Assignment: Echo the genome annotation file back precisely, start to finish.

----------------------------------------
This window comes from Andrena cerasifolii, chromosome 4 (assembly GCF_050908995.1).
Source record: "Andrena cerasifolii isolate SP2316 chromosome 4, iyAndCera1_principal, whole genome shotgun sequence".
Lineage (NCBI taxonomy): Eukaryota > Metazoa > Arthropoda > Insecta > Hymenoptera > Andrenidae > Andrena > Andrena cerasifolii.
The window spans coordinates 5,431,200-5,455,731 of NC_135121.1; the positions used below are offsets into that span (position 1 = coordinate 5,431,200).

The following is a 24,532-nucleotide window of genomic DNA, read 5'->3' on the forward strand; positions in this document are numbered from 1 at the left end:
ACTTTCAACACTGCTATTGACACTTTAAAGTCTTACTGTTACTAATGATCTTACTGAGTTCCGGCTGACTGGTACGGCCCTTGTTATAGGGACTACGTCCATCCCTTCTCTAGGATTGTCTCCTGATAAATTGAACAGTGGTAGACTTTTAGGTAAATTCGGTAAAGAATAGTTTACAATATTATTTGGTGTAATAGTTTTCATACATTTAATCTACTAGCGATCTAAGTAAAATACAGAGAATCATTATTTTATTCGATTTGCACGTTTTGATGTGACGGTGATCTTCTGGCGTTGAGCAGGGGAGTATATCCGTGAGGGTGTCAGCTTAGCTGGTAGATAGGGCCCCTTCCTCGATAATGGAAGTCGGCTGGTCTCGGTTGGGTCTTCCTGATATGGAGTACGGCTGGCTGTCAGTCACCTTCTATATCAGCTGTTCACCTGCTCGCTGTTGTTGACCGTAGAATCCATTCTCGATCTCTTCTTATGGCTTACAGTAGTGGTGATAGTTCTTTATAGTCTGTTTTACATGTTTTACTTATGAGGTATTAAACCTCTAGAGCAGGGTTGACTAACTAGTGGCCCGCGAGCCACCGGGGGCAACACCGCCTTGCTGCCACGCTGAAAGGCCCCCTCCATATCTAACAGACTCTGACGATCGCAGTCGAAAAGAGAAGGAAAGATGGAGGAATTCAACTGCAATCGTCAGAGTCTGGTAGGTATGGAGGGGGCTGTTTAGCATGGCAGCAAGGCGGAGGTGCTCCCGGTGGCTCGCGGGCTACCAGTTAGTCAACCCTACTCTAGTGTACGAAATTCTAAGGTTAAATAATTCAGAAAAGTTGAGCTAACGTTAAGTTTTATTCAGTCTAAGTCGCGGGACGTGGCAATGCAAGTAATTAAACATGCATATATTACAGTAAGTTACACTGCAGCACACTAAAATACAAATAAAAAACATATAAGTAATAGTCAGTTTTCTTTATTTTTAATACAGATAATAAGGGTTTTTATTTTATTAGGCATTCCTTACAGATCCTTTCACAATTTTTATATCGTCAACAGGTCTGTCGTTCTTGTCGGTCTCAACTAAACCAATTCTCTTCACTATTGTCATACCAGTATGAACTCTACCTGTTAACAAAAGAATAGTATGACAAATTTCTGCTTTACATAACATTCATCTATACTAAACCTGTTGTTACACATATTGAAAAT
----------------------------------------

This window comes from Andrena cerasifolii, chromosome 4 (assembly GCF_050908995.1).
Source record: "Andrena cerasifolii isolate SP2316 chromosome 4, iyAndCera1_principal, whole genome shotgun sequence".
Lineage (NCBI taxonomy): Eukaryota > Metazoa > Arthropoda > Insecta > Hymenoptera > Andrenidae > Andrena > Andrena cerasifolii.
The window spans coordinates 5,431,200-5,455,731 of NC_135121.1; the positions used below are offsets into that span (position 1 = coordinate 5,431,200).

The following is a 24,532-nucleotide window of genomic DNA, read 5'->3' on the forward strand; positions in this document are numbered from 1 at the left end:
ACTTTCAACACTGCTATTGACACTTTAAAGTCTTACTGTTACTAATGATCTTACTGAGTTCCGGCTGACTGGTACGGCCCTTGTTATAGGGACTACGTCCATCCCTTCTCTAGGATTGTCTCCTGATAAATTGAACAGTGGTAGACTTTTAGGTAAATTCGGTAAAGAATAGTTTACAATATTATTTGGTGTAATAGTTTTCATACATTTAATCTACTAGCGATCTAAGTAAAATACAGAGAATCATTATTTTATTCGATTTGCACGTTTTGATGTGACGGTGATCTTCTGGCGTTGAGCAGGGGAGTATATCCGTGAGGGTGTCAGCTTAGCTGGTAGATAGGGCCCCTTCCTCGATAATGGAAGTCGGCTGGTCTCGGTTGGGTCTTCCTGATATGGAGTACGGCTGGCTGTCAGTCACCTTCTATATCAGCTGTTCACCTGCTCGCTGTTGTTGACCGTAGAATCCATTCTCGATCTCTTCTTATGGCTTACAGTAGTGGTGATAGTTCTTTATAGTCTGTTTTACATGTTTTACTTATGAGGTATTAAACCTCTAGAGCAGGGTTGACTAACTAGTGGCCCGCGAGCCACCGGGGGCAACACCGCCTTGCTGCCACGCTGAAAGGCCCCCTCCATATCTAACAGACTCTGACGATCGCAGTCGAAAAGAGAAGGAAAGATGGAGGAATTCAACTGCAATCGTCAGAGTCTGGTAGGTATGGAGGGGGCTGTTTAGCATGGCAGCAAGGCGGAGGTGCTCCCGGTGGCTCGCGGGCTACCAGTTAGTCAACCCTACTCTAGTGTACGAAATTCTAAGGTTAAATAATTCAGAAAAGTTGAGCTAACGTTAAGTTTTATTCAGTCTAAGTCGCGGGACGTGGCAATGCAAGTAATTAAACATGCATATATTACAGTAAGTTACACTGCAGCACACTAAAATACAAATAAAAAACATATAAGTAATAGTCAGTTTTCTTTATTTTTAATACAGATAATAAGGGTTTTTATTTTATTAGGCATTCCTTACAGATCCTTTCACAATTTTTATATCGTCAACAGGTCTGTCGTTCTTGTCGGTCTCAACTAAACCAATTCTCTTCACTATTGTCATACCAGTATGAACTCTACCTGTTAACAAAAGAATAGTATGACAAATTTCTGCTTTACATAACATTCATCTATACTAAACCTGTTGTTACACATATTGAAAAT